IT worker in a mask (Maximumm/Shutterstock.com)

How local government scaled up for remote workers

The biggest IT challenge local governments faced during the COVID-19 pandemic has been scaling existing infrastructure to accommodate many more workers than they had planned for, IT leaders said during a June 17 panel discussion.

“Our remote access solution was originally scaled for a major snow day, not for 3,000 to 4,000 remote users,” Charles Gore, IT security manager for Loudoun County, Va., said during a webinar presented by CompTIA’s Public Technology Institute. “We were looking at 500 users remote. We had to spread the scoping across multiple technologies, which we had, but we needed to very quickly adjust to accommodate the new users.”

Nikki Milburn, director of security for Franklin County, Ohio, said her team was able to support remote work for 3,500 county employees in a matter of days by building on the foundation of existing emergency plans. They also implemented a document-management solution to allow for digital signatures so agencies requiring new equipment “procure, purchase and sign documents to get the solutions they need to be able to support this,” Milburn said.

Cory Smith, chief information and technology officer for Davenport, Iowa, credited a “capable and robust” existing environment for virtual desktop infrastructure for the city’s success with shifting to telework. “When we had to deal with a mass exodus of employees working from home, for us, it was pretty easy,” Smith said.

Specifically, remote workers received a link they could click to log in to the virtual desktop from their home computer and access the city’s network through a web browser. Smith’s team provided mobile thin clients for anyone who had trouble.

“We also had really been pushing hard for our security awareness training,” Smith added. “The funny thing about humans is they’re the cheapest reproducible supercomputer you can ever have -- if they’re properly trained. They’re going to be able to catch things that you may not be able to catch, but they’ve got to know what they’re doing. Security awareness training is essential.”

The biggest pain point for Louisville, Colo., was around videoconferencing using Zoom, which was criticized for security holes as the public and private sectors turned to the service early on in the pandemic. (Zoom saw the number of customers with more than 10 employees increase by 354% year-over-year for the quarter ended April 30.)

“Zoom immediately wants you to use your email address as your username, and one of the biggest exploits right away was folks were getting city email addresses – it’s pretty obvious when you look at a city or a county or state email, you know exactly where to go hack,” IT Director Chris Neves said.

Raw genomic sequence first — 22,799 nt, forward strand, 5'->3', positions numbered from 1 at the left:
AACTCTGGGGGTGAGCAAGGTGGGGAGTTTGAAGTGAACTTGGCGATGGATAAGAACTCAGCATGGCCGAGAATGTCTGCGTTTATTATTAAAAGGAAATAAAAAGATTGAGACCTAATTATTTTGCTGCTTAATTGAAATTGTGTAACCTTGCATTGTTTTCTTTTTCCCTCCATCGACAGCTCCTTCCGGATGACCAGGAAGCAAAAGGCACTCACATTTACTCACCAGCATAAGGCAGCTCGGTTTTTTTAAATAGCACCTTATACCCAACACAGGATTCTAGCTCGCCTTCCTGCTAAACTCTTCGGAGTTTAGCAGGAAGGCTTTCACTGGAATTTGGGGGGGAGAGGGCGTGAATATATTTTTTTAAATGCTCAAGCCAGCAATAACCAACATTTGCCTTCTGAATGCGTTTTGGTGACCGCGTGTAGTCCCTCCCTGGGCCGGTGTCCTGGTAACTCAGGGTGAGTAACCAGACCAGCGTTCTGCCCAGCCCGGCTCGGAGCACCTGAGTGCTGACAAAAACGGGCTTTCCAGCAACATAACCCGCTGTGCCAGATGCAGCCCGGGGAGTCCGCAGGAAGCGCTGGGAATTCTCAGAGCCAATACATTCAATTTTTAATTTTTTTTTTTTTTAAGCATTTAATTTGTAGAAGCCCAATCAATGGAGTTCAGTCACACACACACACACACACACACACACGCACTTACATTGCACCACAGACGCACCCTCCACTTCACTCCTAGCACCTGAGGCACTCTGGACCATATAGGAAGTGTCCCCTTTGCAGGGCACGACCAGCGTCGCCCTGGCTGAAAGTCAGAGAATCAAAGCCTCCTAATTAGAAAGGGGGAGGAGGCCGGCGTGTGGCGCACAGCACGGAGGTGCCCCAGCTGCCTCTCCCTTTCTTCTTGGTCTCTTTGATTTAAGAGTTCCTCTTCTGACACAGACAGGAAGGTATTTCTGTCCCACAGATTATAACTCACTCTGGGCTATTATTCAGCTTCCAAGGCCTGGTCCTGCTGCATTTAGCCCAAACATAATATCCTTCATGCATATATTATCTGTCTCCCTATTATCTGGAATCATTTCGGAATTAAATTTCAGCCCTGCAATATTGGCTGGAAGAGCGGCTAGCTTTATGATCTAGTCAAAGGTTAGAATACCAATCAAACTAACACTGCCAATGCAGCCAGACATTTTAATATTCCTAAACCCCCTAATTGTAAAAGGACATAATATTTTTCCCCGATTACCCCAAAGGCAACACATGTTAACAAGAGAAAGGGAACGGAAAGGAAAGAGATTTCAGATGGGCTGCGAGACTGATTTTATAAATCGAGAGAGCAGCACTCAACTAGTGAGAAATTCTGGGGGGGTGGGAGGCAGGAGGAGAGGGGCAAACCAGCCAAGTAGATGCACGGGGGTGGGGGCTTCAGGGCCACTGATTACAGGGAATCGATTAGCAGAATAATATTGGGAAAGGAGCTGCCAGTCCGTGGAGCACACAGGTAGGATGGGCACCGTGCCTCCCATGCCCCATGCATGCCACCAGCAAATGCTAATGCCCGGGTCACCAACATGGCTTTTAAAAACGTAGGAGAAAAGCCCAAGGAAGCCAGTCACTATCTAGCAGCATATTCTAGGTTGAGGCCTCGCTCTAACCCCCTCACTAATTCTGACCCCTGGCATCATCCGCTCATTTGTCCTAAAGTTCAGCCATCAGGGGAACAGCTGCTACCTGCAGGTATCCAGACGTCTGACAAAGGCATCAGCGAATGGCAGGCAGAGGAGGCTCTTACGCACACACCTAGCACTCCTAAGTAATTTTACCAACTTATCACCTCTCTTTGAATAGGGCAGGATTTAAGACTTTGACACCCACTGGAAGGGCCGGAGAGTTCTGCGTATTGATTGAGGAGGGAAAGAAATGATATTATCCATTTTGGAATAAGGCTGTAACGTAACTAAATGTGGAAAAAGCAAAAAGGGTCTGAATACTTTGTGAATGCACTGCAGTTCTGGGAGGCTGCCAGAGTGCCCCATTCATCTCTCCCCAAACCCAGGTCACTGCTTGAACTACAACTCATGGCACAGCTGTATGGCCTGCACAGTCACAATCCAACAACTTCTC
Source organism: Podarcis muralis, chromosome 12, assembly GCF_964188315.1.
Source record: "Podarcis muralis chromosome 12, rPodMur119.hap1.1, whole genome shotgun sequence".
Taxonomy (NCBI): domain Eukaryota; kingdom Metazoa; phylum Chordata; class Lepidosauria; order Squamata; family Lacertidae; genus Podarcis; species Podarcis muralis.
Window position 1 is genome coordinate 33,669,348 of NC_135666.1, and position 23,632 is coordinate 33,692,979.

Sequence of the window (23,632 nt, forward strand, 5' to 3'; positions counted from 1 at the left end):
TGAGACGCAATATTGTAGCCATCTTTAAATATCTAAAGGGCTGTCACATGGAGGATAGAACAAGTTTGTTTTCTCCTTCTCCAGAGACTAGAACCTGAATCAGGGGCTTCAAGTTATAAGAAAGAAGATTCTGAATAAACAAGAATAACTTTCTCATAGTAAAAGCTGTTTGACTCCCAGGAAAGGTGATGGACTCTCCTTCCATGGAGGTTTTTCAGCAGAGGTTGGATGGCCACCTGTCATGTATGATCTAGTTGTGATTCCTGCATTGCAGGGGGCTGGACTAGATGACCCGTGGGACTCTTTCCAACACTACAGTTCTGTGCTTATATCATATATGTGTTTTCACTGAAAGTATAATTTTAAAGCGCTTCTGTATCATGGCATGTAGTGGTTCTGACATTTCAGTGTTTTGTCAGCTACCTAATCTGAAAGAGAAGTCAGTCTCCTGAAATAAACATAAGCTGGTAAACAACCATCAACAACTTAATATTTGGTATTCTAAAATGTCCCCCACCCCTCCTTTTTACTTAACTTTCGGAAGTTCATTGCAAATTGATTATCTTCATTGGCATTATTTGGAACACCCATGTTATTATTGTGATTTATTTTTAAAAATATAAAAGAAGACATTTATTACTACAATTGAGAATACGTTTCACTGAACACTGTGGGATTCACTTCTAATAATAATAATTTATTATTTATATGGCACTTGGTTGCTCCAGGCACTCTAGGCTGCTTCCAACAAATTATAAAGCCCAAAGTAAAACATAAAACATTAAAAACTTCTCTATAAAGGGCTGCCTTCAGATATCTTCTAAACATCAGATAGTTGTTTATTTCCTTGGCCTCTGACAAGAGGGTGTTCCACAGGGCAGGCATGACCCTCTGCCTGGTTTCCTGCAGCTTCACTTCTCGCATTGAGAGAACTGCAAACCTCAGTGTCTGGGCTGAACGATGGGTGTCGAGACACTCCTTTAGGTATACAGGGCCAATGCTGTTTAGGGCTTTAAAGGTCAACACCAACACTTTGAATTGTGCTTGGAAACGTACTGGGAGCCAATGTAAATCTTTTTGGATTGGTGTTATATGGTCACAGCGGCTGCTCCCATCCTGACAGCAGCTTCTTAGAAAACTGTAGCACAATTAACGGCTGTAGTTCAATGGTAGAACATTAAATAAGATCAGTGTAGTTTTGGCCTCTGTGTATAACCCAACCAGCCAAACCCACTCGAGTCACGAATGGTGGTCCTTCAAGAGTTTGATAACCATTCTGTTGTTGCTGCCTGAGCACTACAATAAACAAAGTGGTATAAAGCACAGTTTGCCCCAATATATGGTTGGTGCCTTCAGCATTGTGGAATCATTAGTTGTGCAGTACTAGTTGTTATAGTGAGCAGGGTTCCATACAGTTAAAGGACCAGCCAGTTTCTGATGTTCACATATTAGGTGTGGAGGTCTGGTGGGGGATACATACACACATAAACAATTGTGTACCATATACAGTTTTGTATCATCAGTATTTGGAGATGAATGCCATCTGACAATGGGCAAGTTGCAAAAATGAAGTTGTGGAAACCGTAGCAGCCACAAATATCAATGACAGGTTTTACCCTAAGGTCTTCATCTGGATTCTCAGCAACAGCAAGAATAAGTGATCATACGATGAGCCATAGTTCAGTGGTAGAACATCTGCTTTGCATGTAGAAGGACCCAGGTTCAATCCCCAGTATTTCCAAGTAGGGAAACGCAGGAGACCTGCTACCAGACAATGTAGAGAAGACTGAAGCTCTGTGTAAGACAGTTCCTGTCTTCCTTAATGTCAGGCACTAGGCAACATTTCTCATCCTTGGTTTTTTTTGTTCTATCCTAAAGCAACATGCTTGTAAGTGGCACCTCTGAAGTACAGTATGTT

In Des Moines, Iowa, CIO Anna Whipple grappled with issues of equity as work went online. For instance, in the first few weeks, it was clear that city workers who had devices or laptops for remote work tended to be those in professional-level positions. Administrative and field staff, however, didn’t have those capabilities, creating a disparity. They had to wait for equipment and remote call centers to be stood up.

“We have field staff – it was primarily public works but some in parks and a few other departments – that … simply did not have city email accounts,” Whipple said. Their day-to-day communications with supervisors or team members had been face to face. “When we had to start social distancing, they were instructed to arrive at work and go straight to their city vehicle and not stop into the office and not have those daily interactions with their coworkers. It created a huge communication gap for them.”

To deal with that, she added 250 email accounts those workers could access on their own devices.

Equity has been top of mind for Des Moines workers for the past 18 months, when the city manager convened the Equitable Services Team, a group of 24 staff from all city departments who meet monthly to discuss how to ensure that equity is part of daily operations.

Some IT managers discussed how they changed their security practices in response to COVID.

“My security team’s priorities have shifted in multiple ways, mostly focused on remote-access security and support, adjusting our controls and insight into the remote user experience with these tools, and tailoring security awareness through regular communication with the users,” said Loudoun County’s Gore. “We’re still monitoring endpoints and network activity, building out solutions to give us greater visibility into the environment, conducting vulnerability scans, developing our security awareness program and continuing operations to the best of our ability,” he said.

About the Author

Stephanie Kanowitz is a freelance writer based in northern Virginia.

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